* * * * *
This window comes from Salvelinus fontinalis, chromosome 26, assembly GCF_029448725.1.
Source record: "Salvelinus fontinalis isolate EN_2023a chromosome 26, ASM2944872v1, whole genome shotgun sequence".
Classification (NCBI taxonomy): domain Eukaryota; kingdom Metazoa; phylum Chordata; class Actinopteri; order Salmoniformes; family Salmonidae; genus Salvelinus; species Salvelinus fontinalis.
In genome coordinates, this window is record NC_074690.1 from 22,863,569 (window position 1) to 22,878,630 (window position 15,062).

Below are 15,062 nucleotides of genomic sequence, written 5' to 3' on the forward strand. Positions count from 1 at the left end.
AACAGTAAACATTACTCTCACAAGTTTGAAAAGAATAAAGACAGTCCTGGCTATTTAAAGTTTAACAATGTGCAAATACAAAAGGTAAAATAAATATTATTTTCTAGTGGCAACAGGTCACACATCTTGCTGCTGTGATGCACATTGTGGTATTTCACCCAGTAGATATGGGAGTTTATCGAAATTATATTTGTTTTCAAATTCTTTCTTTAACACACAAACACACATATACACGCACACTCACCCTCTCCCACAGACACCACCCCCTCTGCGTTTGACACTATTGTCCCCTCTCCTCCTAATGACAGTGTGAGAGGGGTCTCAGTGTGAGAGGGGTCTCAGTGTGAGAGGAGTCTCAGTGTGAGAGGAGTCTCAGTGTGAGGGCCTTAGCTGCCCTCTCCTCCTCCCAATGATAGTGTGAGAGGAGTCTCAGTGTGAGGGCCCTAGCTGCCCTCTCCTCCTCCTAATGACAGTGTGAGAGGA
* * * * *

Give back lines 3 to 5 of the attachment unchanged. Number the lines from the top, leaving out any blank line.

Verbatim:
Classification (NCBI taxonomy): domain Eukaryota; kingdom Metazoa; phylum Chordata; class Actinopteri; order Salmoniformes; family Salmonidae; genus Salvelinus; species Salvelinus fontinalis.
In genome coordinates, this window is record NC_074690.1 from 22,863,569 (window position 1) to 22,878,630 (window position 15,062).

Below are 15,062 nucleotides of genomic sequence, written 5' to 3' on the forward strand. Positions count from 1 at the left end.